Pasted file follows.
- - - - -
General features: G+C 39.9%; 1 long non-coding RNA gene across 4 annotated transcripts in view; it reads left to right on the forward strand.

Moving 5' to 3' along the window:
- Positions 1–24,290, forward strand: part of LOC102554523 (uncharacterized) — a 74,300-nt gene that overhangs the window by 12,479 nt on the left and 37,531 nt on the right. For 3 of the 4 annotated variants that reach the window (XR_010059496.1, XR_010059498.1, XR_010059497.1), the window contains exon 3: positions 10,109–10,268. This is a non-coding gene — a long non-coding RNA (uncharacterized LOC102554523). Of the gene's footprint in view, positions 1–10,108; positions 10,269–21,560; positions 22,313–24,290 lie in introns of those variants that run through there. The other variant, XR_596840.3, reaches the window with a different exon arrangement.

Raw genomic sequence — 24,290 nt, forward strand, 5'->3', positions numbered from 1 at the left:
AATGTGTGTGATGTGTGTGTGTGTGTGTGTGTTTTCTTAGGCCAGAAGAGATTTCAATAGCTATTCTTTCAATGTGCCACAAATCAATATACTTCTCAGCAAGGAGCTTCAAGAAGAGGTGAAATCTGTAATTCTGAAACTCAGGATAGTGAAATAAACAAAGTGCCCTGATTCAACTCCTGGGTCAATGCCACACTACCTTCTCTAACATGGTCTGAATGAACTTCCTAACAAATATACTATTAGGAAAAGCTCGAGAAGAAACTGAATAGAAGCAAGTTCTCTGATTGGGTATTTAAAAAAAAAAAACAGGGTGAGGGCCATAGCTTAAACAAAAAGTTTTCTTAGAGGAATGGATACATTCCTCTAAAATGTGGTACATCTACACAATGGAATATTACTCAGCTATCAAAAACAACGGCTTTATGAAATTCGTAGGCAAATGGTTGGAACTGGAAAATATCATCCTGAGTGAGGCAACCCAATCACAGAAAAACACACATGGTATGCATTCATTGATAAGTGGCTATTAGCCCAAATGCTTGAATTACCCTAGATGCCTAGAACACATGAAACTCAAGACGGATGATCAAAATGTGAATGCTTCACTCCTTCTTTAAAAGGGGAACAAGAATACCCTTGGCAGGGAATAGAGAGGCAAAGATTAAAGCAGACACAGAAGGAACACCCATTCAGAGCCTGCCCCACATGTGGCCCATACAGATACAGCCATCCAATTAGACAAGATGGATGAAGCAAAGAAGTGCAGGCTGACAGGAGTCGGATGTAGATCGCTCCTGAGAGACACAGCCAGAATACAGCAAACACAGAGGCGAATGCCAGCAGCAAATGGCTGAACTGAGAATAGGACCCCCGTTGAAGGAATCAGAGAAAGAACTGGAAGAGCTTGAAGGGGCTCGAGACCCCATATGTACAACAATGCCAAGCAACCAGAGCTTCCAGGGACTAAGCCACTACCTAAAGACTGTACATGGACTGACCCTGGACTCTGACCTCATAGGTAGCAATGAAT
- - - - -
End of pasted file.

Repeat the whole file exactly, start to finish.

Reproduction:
General features: G+C 39.9%; 1 long non-coding RNA gene across 4 annotated transcripts in view; it reads left to right on the forward strand.

Moving 5' to 3' along the window:
- Positions 1–24,290, forward strand: part of LOC102554523 (uncharacterized) — a 74,300-nt gene that overhangs the window by 12,479 nt on the left and 37,531 nt on the right. For 3 of the 4 annotated variants that reach the window (XR_010059496.1, XR_010059498.1, XR_010059497.1), the window contains exon 3: positions 10,109–10,268. This is a non-coding gene — a long non-coding RNA (uncharacterized LOC102554523). Of the gene's footprint in view, positions 1–10,108; positions 10,269–21,560; positions 22,313–24,290 lie in introns of those variants that run through there. The other variant, XR_596840.3, reaches the window with a different exon arrangement.

Raw genomic sequence — 24,290 nt, forward strand, 5'->3', positions numbered from 1 at the left:
AATGTGTGTGATGTGTGTGTGTGTGTGTGTGTTTTCTTAGGCCAGAAGAGATTTCAATAGCTATTCTTTCAATGTGCCACAAATCAATATACTTCTCAGCAAGGAGCTTCAAGAAGAGGTGAAATCTGTAATTCTGAAACTCAGGATAGTGAAATAAACAAAGTGCCCTGATTCAACTCCTGGGTCAATGCCACACTACCTTCTCTAACATGGTCTGAATGAACTTCCTAACAAATATACTATTAGGAAAAGCTCGAGAAGAAACTGAATAGAAGCAAGTTCTCTGATTGGGTATTTAAAAAAAAAAAACAGGGTGAGGGCCATAGCTTAAACAAAAAGTTTTCTTAGAGGAATGGATACATTCCTCTAAAATGTGGTACATCTACACAATGGAATATTACTCAGCTATCAAAAACAACGGCTTTATGAAATTCGTAGGCAAATGGTTGGAACTGGAAAATATCATCCTGAGTGAGGCAACCCAATCACAGAAAAACACACATGGTATGCATTCATTGATAAGTGGCTATTAGCCCAAATGCTTGAATTACCCTAGATGCCTAGAACACATGAAACTCAAGACGGATGATCAAAATGTGAATGCTTCACTCCTTCTTTAAAAGGGGAACAAGAATACCCTTGGCAGGGAATAGAGAGGCAAAGATTAAAGCAGACACAGAAGGAACACCCATTCAGAGCCTGCCCCACATGTGGCCCATACAGATACAGCCATCCAATTAGACAAGATGGATGAAGCAAAGAAGTGCAGGCTGACAGGAGTCGGATGTAGATCGCTCCTGAGAGACACAGCCAGAATACAGCAAACACAGAGGCGAATGCCAGCAGCAAATGGCTGAACTGAGAATAGGACCCCCGTTGAAGGAATCAGAGAAAGAACTGGAAGAGCTTGAAGGGGCTCGAGACCCCATATGTACAACAATGCCAAGCAACCAGAGCTTCCAGGGACTAAGCCACTACCTAAAGACTGTACATGGACTGACCCTGGACTCTGACCTCATAGGTAGCAATGAAT